The difference between these views lies in certain premises underlying their respective arguments. It essentially comes down to a difference about the origin and cause of wealth, that is they disagree about whether wealth comes from the division of labor or from trade. This difference makes for some important broader philosophical differences as well. If, for example, wealth comes from the division of labor, then wealth could never exist without a community. This logic could be used to argue that all wealth, once created, becomes the wealth of the community, never produced or owned in isolation from others. The alternative, trade-focused philosophy would tend to suggest that wealth is created by those who trade and use goods most effectively, therefore that wealth becomes the property of those individuals. The social and economic implications of each of these positions are vastly different from one another, the former being a system of totally collectively owned wealth, and the latter being a system of private wealth akin to our present one.
Adam Smith’s actual position, in relation to these two, appears to be a moderate position lying between them. Smith, living in the period of the decline of mercantilism, is most interested in critiquing that older system. (Sackrey, 35) He advocates a less heavily regulated, less monopolistic system, because he sees those mechanisms as being too heavily influenced by the old mercantile interests to be beneficial to society. This part of his political economy is of most interest to conservatives. Smith’s concern for the working class, however, especially their relationship to the wealthiest members of society, seems to suggest a much more critical understanding of freedom of trade, exchange, and property. (Sackrey, 35) Smith recognizes that there is a certain level of inequality inherent in the system which must be dealt with. Economics, and political economy by extension, serve to answer the question of how these inequalities might be dealt with, and how dealing with them will affect the broader system and its ability to produce wealth in the future.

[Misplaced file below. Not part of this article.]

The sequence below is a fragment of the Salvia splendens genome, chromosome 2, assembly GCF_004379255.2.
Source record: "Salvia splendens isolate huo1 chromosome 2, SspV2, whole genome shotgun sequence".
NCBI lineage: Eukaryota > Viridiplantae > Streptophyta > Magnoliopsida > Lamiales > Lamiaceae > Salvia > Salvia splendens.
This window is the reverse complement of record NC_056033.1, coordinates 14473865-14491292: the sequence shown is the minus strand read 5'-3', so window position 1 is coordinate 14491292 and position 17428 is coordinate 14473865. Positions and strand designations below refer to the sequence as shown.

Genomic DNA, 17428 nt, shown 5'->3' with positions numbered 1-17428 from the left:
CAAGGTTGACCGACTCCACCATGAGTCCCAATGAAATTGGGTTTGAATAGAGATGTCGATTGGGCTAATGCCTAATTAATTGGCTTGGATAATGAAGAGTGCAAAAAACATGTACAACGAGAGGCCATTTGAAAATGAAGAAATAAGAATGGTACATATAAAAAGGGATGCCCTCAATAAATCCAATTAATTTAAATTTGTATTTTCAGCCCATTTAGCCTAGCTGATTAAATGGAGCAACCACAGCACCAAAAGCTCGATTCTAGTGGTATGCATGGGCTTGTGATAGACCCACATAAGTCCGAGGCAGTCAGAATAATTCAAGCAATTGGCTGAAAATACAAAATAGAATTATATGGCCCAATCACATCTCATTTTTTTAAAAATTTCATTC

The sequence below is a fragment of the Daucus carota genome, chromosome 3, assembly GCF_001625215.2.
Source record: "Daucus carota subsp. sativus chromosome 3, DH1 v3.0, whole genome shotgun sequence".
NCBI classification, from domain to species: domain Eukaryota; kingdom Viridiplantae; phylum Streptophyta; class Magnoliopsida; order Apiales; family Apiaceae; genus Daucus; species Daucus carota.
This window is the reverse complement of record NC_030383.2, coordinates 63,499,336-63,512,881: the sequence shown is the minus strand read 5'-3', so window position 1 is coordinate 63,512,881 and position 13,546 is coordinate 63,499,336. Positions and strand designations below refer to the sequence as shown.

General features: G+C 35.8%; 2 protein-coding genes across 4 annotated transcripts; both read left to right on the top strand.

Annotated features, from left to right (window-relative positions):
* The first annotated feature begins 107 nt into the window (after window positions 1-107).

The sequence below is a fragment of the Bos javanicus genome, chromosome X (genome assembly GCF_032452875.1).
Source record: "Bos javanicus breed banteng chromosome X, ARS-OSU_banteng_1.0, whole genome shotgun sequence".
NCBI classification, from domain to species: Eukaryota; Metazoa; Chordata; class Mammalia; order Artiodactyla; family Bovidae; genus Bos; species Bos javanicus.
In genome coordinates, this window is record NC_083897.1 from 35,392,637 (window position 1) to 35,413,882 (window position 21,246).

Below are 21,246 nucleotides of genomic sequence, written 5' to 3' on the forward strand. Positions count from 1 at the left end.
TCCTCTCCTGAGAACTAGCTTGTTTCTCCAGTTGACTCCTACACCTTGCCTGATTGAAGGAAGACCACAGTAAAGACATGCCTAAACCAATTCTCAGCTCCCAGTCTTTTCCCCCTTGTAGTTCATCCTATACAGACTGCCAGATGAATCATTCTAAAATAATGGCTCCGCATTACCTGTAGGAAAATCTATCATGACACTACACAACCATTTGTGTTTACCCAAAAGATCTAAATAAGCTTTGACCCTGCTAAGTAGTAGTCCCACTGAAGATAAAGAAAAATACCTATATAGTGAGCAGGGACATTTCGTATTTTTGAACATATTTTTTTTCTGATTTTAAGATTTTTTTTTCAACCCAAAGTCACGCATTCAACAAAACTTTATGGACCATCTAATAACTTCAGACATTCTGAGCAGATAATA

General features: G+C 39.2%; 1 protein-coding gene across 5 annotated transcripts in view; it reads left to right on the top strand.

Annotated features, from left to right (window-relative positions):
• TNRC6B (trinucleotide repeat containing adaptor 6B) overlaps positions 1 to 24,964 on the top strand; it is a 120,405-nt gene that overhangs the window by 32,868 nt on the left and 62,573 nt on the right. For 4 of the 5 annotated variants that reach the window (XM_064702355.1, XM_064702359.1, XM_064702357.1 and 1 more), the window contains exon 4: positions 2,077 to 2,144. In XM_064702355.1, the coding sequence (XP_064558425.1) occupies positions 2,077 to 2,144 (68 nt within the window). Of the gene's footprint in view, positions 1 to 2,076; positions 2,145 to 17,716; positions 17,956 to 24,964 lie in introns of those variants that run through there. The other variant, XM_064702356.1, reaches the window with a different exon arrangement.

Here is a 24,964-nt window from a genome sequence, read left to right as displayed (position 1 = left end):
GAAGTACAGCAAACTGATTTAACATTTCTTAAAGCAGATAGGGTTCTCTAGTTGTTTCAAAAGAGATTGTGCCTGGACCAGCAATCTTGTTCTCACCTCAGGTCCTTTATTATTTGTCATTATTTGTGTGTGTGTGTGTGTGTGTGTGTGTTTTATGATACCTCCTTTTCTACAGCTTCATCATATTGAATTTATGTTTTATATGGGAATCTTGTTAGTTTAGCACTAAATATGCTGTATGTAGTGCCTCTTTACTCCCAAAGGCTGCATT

If Smith is right, and all wealth is due to our shared division of labor, I don’t think it necessarily follows that all wealth must be collective wealth. Clearly Smith, who saw one of the functions of government to be the protection of one individual against another, recognized some kind of private right of property, at least in one’s person. Additionally, the argument that all wealth is collective because it is produced collectively fails to recognize the actual nature of the relationship between labor, capital, and the division of labor in practice. A just accounting of the ownership of wealth must consider who invested the various factors of production allowing that wealth to be produced, and how much each individual actually invested.
The argument that all collectively produced wealth is collectively owned ignores the fact that the labor of individuals, being the property of individuals, can be sold. If it is assumed that man owns himself and the product of his labor, then it is understood that anything he produces independent of anyone else is his alone. If one owns something, it is usually understood that he has the right to exchange that thing with others at will. This means that the labor of the individual, by way of the product of that labor, can be sold. Supposing one man has enough goods to temporarily buy the labor of ten men, he can buy that labor and its product from the men and make it his to use as he pleases. If the man then organizes the ten other men on the basis of the division of labor, knowing that he can multiply the output of the labor he has purchased, then the resulting wealth and goods are in one sense “collectively produced,” but they are justly the property of the single man since he has purchased the labor and product used to produce them. The product of the division of labor in this case is great wealth, but being the property of the single man through a fair and voluntary exchange, it still is not collective wealth.